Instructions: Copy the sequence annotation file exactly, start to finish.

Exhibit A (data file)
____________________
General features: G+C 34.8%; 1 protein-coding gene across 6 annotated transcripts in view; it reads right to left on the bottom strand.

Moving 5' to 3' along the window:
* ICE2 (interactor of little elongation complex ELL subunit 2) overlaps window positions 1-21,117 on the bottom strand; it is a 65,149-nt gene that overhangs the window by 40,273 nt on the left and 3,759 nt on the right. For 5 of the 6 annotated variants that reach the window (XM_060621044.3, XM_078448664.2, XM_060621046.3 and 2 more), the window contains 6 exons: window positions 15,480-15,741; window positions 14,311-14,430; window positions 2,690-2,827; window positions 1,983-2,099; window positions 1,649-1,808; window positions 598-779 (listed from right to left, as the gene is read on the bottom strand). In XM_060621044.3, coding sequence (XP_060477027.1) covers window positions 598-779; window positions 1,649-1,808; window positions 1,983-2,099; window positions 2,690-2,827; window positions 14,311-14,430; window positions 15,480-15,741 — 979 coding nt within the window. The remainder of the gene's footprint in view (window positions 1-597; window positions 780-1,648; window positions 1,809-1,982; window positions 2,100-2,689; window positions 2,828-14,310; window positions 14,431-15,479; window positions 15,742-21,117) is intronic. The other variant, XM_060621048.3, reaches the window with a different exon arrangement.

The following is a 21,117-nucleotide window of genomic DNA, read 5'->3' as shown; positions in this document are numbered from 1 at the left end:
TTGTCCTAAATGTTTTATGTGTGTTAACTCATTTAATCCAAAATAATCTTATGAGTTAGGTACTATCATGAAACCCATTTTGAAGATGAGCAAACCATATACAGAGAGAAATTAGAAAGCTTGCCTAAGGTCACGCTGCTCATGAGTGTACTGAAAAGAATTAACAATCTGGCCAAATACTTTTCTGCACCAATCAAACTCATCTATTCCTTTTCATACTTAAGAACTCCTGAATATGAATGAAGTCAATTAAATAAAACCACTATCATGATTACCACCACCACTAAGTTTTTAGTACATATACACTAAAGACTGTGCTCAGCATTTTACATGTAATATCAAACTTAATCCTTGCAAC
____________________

General features: G+C 34.8%; 1 protein-coding gene across 6 annotated transcripts in view; it reads right to left on the bottom strand.

Moving 5' to 3' along the window:
* ICE2 (interactor of little elongation complex ELL subunit 2) overlaps window positions 1-21,117 on the bottom strand; it is a 65,149-nt gene that overhangs the window by 40,273 nt on the left and 3,759 nt on the right. For 5 of the 6 annotated variants that reach the window (XM_060621044.3, XM_078448664.2, XM_060621046.3 and 2 more), the window contains 6 exons: window positions 15,480-15,741; window positions 14,311-14,430; window positions 2,690-2,827; window positions 1,983-2,099; window positions 1,649-1,808; window positions 598-779 (listed from right to left, as the gene is read on the bottom strand). In XM_060621044.3, coding sequence (XP_060477027.1) covers window positions 598-779; window positions 1,649-1,808; window positions 1,983-2,099; window positions 2,690-2,827; window positions 14,311-14,430; window positions 15,480-15,741 — 979 coding nt within the window. The remainder of the gene's footprint in view (window positions 1-597; window positions 780-1,648; window positions 1,809-1,982; window positions 2,100-2,689; window positions 2,828-14,310; window positions 14,431-15,479; window positions 15,742-21,117) is intronic. The other variant, XM_060621048.3, reaches the window with a different exon arrangement.

The following is a 21,117-nucleotide window of genomic DNA, read 5'->3' as shown; positions in this document are numbered from 1 at the left end:
TTGTCCTAAATGTTTTATGTGTGTTAACTCATTTAATCCAAAATAATCTTATGAGTTAGGTACTATCATGAAACCCATTTTGAAGATGAGCAAACCATATACAGAGAGAAATTAGAAAGCTTGCCTAAGGTCACGCTGCTCATGAGTGTACTGAAAAGAATTAACAATCTGGCCAAATACTTTTCTGCACCAATCAAACTCATCTATTCCTTTTCATACTTAAGAACTCCTGAATATGAATGAAGTCAATTAAATAAAACCACTATCATGATTACCACCACCACTAAGTTTTTAGTACATATACACTAAAGACTGTGCTCAGCATTTTACATGTAATATCAAACTTAATCCTTGCAAC